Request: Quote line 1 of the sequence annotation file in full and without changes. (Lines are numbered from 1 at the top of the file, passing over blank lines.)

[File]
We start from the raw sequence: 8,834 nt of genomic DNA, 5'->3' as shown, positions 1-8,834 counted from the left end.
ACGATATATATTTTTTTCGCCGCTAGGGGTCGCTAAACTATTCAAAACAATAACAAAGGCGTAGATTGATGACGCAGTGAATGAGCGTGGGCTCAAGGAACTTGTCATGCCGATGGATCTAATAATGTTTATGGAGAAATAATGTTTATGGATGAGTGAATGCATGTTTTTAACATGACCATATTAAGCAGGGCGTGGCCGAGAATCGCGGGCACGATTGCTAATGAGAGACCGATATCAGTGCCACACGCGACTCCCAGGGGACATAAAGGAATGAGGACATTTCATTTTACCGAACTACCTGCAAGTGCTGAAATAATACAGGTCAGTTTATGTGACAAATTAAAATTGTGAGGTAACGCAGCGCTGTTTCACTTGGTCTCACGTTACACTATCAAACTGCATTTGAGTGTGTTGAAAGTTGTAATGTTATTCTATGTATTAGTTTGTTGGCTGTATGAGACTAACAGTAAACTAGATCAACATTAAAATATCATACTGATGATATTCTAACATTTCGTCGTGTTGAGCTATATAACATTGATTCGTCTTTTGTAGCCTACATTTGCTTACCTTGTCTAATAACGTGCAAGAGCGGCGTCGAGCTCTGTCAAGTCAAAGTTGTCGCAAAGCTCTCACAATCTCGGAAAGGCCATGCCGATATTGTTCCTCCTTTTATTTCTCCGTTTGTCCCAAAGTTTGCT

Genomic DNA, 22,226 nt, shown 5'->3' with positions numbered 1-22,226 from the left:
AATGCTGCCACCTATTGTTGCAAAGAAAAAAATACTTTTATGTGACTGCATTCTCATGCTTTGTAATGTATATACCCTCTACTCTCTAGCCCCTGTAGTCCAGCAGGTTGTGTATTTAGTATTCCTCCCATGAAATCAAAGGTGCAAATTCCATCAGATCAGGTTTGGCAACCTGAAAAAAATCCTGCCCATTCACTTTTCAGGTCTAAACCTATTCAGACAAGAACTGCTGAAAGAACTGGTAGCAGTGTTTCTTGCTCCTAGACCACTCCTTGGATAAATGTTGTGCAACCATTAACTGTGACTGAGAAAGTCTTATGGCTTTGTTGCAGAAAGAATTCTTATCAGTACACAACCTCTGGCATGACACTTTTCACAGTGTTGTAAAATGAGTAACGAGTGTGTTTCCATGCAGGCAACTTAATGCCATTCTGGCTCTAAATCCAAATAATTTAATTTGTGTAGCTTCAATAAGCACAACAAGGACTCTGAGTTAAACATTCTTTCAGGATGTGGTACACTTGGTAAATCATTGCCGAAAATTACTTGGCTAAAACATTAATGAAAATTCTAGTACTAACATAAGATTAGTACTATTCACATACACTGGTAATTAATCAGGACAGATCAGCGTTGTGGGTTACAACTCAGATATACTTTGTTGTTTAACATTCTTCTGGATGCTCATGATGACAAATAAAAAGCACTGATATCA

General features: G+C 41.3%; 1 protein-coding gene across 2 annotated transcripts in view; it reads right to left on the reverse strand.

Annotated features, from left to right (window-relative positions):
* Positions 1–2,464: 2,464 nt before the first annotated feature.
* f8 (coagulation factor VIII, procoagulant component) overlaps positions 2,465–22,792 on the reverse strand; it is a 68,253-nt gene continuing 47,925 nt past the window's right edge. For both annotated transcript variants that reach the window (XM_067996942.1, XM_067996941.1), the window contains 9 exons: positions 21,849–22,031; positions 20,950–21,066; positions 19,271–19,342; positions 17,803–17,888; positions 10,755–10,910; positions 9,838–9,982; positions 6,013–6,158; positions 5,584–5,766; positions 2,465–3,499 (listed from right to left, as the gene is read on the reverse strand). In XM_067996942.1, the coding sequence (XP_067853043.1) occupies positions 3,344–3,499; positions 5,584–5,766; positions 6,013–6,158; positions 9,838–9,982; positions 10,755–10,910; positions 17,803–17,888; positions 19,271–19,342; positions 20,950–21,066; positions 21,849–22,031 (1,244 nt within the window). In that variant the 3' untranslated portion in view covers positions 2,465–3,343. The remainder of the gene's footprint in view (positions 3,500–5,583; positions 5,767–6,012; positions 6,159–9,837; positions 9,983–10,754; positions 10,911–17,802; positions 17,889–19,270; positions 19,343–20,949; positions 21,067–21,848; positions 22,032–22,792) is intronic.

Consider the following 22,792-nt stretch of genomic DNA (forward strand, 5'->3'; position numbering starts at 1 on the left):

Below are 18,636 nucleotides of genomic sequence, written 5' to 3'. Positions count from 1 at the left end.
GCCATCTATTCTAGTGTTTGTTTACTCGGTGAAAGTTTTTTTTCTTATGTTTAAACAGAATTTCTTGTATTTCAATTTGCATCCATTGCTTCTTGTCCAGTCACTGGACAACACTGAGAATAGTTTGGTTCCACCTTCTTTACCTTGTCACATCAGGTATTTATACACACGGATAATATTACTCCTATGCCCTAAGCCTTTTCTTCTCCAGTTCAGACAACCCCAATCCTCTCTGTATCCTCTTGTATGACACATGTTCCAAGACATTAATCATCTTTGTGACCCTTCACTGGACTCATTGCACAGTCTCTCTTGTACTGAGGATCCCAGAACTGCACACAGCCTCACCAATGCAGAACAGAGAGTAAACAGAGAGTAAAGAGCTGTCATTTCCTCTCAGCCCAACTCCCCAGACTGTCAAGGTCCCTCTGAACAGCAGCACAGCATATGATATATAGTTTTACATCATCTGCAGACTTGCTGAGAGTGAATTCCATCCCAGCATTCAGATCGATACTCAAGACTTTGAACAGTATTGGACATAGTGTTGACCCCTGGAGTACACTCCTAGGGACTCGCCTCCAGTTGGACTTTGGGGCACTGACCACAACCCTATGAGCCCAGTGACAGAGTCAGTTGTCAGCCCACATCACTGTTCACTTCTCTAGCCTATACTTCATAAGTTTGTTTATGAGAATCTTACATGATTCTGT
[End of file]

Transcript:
We start from the raw sequence: 8,834 nt of genomic DNA, 5'->3' as shown, positions 1-8,834 counted from the left end.